Shane Wright: Opportunities
Improving the projected 1st overall pick
Shane Wright is a heck of a hockey player.
Even though certain scouts have seemingly soured on him in recent months, the Kingston Frontenacs forward’s strong age and league-adjusted production still deserves recognition.
In fact, according to Byron Bader’s Hockey Prospecting model, Wright’s draft year NHL equivalency is almost identical to that of the most recent right-handed center to go first overall: Nathan MacKinnon.
And yet, MacKinnon and Wright are big-time junior scorers with completely different styles.
The former grew up preferring to go it alone, favoring long possessions down the wing to beat defenders 1v1.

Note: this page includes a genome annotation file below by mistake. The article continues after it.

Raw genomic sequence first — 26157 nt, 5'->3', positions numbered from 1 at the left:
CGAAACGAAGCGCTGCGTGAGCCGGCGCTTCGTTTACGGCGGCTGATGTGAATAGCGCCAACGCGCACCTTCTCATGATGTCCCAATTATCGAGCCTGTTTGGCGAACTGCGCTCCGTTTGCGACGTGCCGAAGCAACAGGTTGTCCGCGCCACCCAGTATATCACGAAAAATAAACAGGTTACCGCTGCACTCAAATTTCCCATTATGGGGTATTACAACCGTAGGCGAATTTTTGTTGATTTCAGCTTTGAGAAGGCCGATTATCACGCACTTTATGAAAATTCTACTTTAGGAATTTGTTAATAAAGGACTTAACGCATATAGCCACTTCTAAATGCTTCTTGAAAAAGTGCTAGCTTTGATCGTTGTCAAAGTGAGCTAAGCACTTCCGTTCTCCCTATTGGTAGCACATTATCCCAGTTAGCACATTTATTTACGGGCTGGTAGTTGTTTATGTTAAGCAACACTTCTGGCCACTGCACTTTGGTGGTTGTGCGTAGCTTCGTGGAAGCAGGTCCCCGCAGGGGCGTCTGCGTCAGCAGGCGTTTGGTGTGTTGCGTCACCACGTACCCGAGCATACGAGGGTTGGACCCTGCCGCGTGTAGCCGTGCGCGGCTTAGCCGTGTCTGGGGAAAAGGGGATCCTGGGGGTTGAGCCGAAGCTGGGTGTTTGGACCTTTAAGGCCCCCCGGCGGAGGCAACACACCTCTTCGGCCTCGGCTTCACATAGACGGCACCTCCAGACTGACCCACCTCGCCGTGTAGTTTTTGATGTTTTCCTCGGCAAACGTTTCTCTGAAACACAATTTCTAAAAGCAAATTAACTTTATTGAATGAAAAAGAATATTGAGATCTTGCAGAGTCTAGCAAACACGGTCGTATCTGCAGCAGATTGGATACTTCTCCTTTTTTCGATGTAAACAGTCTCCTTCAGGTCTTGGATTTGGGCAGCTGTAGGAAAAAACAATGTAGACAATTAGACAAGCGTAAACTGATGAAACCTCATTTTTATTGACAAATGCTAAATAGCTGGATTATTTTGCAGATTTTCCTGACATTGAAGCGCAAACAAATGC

One might even call young Nate a bit of a puck hog, if not for his highly productive Halifax Moosehead partnership with Jonathan Drouin.
A signature MacKinnon solo effort; he turnstiles Seth Jones at the Memorial Cup.
If teenaged MacKinnon hunts mostly like a tiger (i.e. alone), then Wright behaves much more like the leader of a wolf pack, using his movement and puck play to direct a group effort.
Wright (#51 in black) initiates a give-and-go, then scores from the slot.
Like Patrice Bergeron, a frequent comparable, Wright has a knack for staying low & slow near the dot lane, swinging (mostly toward, occasionally away from) the puck at the exact right moment, catching a pass, and then springing a teammate with a through play.
#51 White swings, receives a pass between checks, creates a 2v1 and scores at the back post.
Wright’s offensive and defensive reads are mature.
His style of play is NHL-ready.
But therein lies the rub.